Finally, the neuroprotective role of intracellular ascorbate highlights a crucial role for the SVCT2 in preserving intracellular ascorbate. This was evident in recent studies using in primary cultures prepared from hippocampal neurons derived from embryos that either lacked the SVCT2 or expressed normal levels of the protein [194]. After 7-14 days of growth in defined media lacking ascorbate, intracellular ascorbate was very low in SVCT2-expressing neurons (100 μM or less), and undetectable in SVCT2-deficient neurons. Excitotoxic challenge with NMDA or direct addition of the oxidant hydrogen peroxide markedly enhanced death of the cells lacking the SVCT2 compared to cells from wild-type mice. Moreover, following middle cerebral artery occlusion in rats, SVCT2 mRNA increased over several hours in the peri-infarct penumbra, both in neurons and in glia [195]. Together, the results of these studies strongly support a protective role for ascorbate and for the SVCT2 in brain during acute ROS generation.

5. Potential therapeutic functions of vitamin C in neurodegenerative disorders

Oxidative stress in the brain with focus on neurodegenerative diseases has been extensively reviewed [196], so only aspects relevant to ascorbate will be considered here. Neurons appear to be especially sensitive to ascorbate deficiency, perhaps because they have 10-fold higher rates of oxidative metabolism than supporting glia [197,198]. This neuronal sensitivity is most apparent when ascorbate supply is low in conditions in which there is excess oxidant stress. The involvement of reactive oxygen species in neurodegenerative disorders explains the enthusiasm for ascorbate as an antioxidant therapeutic approach, although its complicated interactions with neurotransmitter systems as described above make it difficult to discern the specific mechanisms involved.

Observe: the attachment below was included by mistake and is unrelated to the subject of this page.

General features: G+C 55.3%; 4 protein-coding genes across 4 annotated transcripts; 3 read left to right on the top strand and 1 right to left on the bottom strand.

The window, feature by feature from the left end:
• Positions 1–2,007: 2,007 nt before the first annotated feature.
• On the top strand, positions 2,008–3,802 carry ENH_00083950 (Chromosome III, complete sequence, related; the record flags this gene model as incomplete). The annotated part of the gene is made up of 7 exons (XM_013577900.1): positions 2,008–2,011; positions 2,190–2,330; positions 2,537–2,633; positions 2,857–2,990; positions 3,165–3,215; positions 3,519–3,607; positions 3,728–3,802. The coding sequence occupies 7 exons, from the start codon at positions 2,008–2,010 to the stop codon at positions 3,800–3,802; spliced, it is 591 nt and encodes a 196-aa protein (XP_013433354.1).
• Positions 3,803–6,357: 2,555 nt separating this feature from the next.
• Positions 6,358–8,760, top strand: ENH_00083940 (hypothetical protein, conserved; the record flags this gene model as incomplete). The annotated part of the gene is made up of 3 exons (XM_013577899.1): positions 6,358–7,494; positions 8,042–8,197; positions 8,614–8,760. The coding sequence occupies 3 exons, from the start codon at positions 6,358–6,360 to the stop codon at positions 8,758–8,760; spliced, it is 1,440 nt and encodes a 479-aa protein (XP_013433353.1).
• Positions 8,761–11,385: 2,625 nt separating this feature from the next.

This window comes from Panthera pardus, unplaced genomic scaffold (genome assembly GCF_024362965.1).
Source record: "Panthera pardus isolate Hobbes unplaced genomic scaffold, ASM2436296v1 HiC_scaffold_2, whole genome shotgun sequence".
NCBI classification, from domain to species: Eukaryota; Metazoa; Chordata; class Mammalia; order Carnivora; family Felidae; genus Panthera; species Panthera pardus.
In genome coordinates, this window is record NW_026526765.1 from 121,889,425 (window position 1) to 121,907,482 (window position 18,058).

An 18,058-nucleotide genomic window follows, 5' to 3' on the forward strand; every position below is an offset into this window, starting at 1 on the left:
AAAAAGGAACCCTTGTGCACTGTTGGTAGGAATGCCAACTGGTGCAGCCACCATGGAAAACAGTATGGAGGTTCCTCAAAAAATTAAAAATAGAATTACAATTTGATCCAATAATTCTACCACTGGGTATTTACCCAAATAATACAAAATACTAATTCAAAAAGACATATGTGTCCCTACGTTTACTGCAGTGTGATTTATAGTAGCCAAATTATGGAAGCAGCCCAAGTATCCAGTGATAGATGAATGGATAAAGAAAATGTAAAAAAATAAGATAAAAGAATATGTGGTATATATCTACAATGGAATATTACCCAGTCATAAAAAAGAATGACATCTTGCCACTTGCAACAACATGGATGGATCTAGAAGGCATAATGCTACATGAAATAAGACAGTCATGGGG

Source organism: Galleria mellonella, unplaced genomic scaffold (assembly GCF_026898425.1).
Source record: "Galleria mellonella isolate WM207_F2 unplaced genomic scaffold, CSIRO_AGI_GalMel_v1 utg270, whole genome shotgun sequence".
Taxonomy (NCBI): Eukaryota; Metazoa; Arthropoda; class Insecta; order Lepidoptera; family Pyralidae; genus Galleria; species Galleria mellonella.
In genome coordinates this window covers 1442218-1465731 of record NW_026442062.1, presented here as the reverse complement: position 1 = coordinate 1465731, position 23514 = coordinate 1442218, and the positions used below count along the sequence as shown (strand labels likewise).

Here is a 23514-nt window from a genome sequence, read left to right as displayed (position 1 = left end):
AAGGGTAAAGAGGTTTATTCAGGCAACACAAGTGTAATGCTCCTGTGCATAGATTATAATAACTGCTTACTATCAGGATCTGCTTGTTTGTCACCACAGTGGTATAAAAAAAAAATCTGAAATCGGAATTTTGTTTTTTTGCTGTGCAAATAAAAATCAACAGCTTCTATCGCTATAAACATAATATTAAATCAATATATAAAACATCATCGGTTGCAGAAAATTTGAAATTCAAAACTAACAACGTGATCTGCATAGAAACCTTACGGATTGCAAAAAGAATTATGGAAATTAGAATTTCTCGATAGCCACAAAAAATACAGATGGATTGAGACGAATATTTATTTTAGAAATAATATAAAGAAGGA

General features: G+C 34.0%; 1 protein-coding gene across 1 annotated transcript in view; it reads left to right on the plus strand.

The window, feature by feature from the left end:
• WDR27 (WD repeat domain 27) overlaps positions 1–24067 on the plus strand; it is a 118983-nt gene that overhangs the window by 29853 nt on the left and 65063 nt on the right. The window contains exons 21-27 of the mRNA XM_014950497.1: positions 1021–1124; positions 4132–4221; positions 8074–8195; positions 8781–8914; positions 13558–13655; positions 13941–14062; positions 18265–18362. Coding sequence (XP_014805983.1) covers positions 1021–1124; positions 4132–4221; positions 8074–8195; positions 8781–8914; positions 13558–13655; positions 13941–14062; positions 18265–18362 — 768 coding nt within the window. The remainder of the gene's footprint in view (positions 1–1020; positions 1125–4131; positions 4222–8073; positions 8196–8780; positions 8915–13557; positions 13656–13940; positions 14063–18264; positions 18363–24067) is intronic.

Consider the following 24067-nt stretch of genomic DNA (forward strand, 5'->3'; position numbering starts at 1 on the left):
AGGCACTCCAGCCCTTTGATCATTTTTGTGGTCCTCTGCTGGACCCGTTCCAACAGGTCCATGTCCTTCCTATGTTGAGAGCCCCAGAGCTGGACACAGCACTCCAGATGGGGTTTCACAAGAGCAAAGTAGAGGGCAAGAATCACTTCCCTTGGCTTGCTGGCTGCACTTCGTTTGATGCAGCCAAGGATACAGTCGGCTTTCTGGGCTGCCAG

5.1 Alzheimer's disease

Alzheimer's disease is caused by a combination of genetic and lifestyle factors and it is established that oxidative stress plays a key role in the pathogenesis of the disease [199,200] contributing to the degeneration of the basal forebrain cholinergic system and general cell death. Alzheimer's disease patients have been found to have lower plasma [201] and CSF [202] ascorbate levels despite adequate nutritional intake. Positive relationships have been shown between ascorbate supplement use and reduced disease incidence [203,204] and also with disease-related markers of oxidative stress [205], although these beneficial results are not universal [206,207]. Interpretation of the data is hindered by the nature of the studies as population or epidemiological studies have high levels of variability inherent in their design. Despite the large amount of information that can be collected from participants, and complicated statistical techniques that can be used to control for variability in the data, individual differences can still have a significant influence on results. The most important contributors to variability are education and career, diet, exercise, alcohol consumption, cigarette smoking and general health and illness across the lifetime. Any combination of the above factors may contribute to the lack of consistency in findings among these studies. Nevertheless, there is further evidence to support the potential for vitamin C as a therapeutic avenue for Alzheimer's disease. Orally administered ascorbate protected the CA1 area of the hippocampus in rats against oxidative stress and cytokine release induced by injection of fibrillar β-amyloid [208]. It also protected SH-SY5Y neuroblastoma cells from β-amyloid induced apoptosis [209]. Scopolamine (which impairs memory in rodents) is often used as a pharmacological model for Alzheimer's disease. As noted earlier, ascorbate blocked or attenuated the effects of scopolamine in several different types of studies. Furthermore, ascorbate has been shown to be an effective acetylcholinesterase inhibitor [210], the most common form of treatment used for Alzheimer's disease. These results may seem contradictory, since scopolamine can also inhibit acetylcholinesterase, however, the net effect of vitamin C appears to be a boost to cholinergic system functioning, although this relationship needs further investigation.

5.2 Parkinson's disease